After having been a champion of campus-specific strategies for the decade I was responsible for overseeing assessment in Virginia, I reluctantly came to the conclusion that we needed comparable information on student learning in order to address the stunningly unanswerable question a legislator asked me at the end of that time: “So, how're we doin'?” Meaning, I concluded, is all a matter of compared to what. Your 80 percent pass rate on a home-grown exam bears no relation to a similar pass rate on my home-grown exam.
I've been harping on this theme—tediously, I'm afraid—for a long time now, but it is raised again in this issue by Paul L. Gaston's article on the myriad terms we use to describe fields, programs, degrees, titles, and just about everything else in the academy. This verbal proliferation is due in part to the somewhat hubristic conviction that what we do is unique, a product of the celebrated diversity of American higher education. But I suspect it also emerges from the desire not to be compared to anyone else. As a provost once said to me, her university could always claim to have the best program in X if it was the only program in X.
The resultant absurdity was brought home to me when my son, who is a part-time adjunct professor at a college of art, told me he wanted to become a “full professor.” No, I told him, you don't mean that—you mean you want to become a … and then I couldn't think of what to call someone who would be a more-or-less permanent full-time faculty member with a contract but not on the tenure track at that particular college. He is the son of two (full) professors and I edit a magazine on higher education, and we didn't know what to call what he wanted to be. Such people are called “general faculty” at my university, but every campus has its own monikers for them.
Our terminological difficulties extend to data definitions, which proliferate like kudzu. We can't even decide what to call what we want to measure, never mind agree on the metrics themselves. The Voluntary System of Accountability (VSA), described by Christine M. Keller in this issue, has made a great leap forward in getting a number of campuses to agree to a set of categories and metrics by which to measure student progress and learning—ones that actually enable comparisons to be made. Now there's something that I wish would spread like kudzu!
Think about how much a standard vocabulary would facilitate conversations between people who are now virtually unable to communicate: business people and academics, for instance, who may not mean the same thing by “problem solving” but who might be able to agree on the essential features shared by their definitions. Perhaps even the communication breakdown between President Obama and leaders in the HBCU community described by Marybeth Gasman and Heather Collins would benefit from some terminological clarity.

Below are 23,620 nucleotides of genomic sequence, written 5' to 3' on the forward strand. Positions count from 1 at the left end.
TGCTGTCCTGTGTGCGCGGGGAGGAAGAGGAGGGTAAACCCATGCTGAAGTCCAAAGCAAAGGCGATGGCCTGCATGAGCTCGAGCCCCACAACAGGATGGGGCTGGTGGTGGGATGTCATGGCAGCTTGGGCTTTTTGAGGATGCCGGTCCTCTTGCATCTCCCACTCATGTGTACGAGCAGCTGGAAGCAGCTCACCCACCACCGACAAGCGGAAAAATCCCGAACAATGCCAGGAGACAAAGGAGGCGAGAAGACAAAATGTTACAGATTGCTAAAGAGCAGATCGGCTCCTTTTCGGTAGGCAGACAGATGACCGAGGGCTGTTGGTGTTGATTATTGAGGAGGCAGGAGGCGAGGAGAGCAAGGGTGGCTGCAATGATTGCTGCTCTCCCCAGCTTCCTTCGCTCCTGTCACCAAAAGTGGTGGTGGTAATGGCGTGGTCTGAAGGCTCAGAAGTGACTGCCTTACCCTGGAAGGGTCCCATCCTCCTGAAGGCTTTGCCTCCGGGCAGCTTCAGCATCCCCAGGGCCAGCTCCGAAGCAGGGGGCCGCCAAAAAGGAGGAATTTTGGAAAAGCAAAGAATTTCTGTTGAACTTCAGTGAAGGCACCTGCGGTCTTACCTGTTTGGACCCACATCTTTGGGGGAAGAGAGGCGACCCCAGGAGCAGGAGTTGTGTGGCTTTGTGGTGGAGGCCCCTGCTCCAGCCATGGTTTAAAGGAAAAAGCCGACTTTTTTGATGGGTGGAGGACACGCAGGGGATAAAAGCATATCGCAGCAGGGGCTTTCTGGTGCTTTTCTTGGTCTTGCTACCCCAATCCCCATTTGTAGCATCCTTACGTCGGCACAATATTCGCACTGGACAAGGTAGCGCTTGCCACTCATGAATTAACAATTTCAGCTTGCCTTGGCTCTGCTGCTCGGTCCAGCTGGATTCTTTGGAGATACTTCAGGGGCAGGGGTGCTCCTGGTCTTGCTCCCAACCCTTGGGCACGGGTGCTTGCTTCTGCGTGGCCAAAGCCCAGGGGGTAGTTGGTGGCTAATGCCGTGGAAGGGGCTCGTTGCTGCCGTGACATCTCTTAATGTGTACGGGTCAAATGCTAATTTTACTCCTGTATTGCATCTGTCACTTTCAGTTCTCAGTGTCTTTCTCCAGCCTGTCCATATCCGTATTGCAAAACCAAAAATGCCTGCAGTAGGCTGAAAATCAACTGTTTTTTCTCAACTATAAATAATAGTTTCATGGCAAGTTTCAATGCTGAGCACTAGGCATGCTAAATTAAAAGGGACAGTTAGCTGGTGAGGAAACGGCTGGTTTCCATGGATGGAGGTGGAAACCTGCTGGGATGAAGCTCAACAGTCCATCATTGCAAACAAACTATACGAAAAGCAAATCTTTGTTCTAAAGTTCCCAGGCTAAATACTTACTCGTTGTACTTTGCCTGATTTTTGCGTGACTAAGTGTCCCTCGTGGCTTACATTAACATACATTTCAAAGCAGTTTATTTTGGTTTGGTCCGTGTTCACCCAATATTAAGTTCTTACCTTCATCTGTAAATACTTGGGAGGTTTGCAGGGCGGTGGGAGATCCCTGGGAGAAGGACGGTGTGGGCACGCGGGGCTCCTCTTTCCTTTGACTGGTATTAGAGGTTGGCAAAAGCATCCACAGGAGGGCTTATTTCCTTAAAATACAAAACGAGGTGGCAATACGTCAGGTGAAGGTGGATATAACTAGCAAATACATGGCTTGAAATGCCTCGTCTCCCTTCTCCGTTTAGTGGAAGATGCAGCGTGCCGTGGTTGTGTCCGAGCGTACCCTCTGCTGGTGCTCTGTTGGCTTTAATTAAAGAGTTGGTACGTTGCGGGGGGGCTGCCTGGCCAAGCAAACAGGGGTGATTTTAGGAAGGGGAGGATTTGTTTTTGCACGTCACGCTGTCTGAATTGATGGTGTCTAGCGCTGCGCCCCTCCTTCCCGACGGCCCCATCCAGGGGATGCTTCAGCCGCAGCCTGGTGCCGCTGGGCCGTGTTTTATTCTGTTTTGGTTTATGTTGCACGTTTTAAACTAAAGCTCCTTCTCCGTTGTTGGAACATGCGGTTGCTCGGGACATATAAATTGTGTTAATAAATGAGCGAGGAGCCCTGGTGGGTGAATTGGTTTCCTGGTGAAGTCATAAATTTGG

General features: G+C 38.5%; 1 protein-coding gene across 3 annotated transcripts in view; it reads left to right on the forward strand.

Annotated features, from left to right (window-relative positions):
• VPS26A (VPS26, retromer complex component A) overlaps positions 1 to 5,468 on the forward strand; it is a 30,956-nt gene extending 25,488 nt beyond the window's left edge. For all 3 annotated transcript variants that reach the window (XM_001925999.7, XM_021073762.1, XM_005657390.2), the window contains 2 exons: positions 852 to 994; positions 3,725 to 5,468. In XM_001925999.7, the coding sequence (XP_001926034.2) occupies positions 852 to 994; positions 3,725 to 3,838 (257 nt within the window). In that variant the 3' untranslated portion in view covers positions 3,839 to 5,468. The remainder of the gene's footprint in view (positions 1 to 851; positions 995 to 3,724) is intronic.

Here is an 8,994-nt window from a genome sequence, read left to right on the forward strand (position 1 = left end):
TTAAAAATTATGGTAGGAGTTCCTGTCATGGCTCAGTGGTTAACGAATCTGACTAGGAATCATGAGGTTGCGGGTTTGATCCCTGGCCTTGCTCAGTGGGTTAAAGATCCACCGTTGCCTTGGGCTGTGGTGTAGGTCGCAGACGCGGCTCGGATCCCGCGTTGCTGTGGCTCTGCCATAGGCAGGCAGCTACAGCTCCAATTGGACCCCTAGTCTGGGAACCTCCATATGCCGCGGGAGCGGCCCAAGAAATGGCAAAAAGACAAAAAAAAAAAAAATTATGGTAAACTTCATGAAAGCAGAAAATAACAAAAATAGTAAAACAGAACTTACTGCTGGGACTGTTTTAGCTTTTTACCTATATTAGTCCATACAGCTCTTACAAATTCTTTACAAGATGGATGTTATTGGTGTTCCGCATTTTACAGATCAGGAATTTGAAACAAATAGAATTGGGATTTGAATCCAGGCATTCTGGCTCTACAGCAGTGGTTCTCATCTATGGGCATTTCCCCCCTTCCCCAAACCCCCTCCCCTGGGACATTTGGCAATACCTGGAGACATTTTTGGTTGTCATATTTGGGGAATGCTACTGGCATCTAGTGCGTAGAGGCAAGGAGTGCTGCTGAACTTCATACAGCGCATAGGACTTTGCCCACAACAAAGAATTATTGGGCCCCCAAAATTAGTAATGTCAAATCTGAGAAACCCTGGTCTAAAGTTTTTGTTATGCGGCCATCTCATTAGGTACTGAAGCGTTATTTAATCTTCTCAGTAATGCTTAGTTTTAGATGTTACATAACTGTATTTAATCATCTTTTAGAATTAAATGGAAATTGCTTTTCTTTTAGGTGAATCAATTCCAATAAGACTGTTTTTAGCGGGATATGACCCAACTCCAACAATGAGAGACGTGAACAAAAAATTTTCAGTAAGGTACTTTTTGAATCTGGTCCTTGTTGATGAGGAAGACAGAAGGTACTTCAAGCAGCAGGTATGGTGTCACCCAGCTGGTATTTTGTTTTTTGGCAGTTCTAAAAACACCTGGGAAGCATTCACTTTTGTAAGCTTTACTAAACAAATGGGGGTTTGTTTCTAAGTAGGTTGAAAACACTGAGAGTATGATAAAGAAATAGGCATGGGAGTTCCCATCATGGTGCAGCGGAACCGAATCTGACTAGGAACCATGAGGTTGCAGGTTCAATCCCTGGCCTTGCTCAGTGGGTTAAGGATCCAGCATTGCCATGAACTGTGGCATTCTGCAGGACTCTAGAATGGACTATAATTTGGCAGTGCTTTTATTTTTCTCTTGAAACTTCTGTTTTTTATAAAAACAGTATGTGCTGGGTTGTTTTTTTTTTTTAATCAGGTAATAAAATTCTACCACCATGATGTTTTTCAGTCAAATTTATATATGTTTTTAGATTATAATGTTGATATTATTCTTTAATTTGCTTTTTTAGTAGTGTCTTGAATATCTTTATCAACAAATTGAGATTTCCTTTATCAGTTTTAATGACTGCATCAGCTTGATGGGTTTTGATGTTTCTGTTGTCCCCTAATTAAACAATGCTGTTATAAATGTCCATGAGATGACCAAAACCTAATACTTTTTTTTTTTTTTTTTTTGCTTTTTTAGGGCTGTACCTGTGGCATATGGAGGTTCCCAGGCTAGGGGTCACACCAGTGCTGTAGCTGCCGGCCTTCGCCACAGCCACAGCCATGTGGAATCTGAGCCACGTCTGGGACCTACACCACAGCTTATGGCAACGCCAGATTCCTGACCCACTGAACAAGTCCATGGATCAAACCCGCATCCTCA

Gaston calls for consistency and clarity in our language. I second him heartily, given how often my job turns out to be translating the cabalistic academic language of some submissions to this magazine into Standard English. In responding to the pressures on higher education to be more transparent, the developers of the VSA too recognized that if you want to see through a window, it has to be made of clear glass.
Gaston understands, though, that it is not just a standardization of terms we need to achieve but a “genuine national consensus on what degrees mean in terms of what graduates can be expected to know and to do.” There are some encouraging signs out there that such a consensus may be beginning to emerge. In addition to the Degree Qualifications Profile, the recent addition of the AAC&U's VALUE rubrics to the measures of student learning that participating campuses can use in the VSA's College Portrait acknowledges the various ways students can develop and demonstrate, say, quantitative literacy while signaling agreement on the “core characteristics considered to be critical for judging the quality of student work in [that] outcome area.”
And who knows? Common expectations about students' knowledge and abilities (what they should be and when they should attain them) could smooth out some of the rough spots in distance mentoring, as Analia Albuja and Steven A. Greenlaw describe them. And clarity about what we want to accomplish may make it easier to know where to invest our resources, as Jay Kenton suggests. I've always believed that the real mission statement of an institution is to be found in its budget. But numbers and words have to have straightforward, standardized definitions if that statement is to make what is now obscure transparent.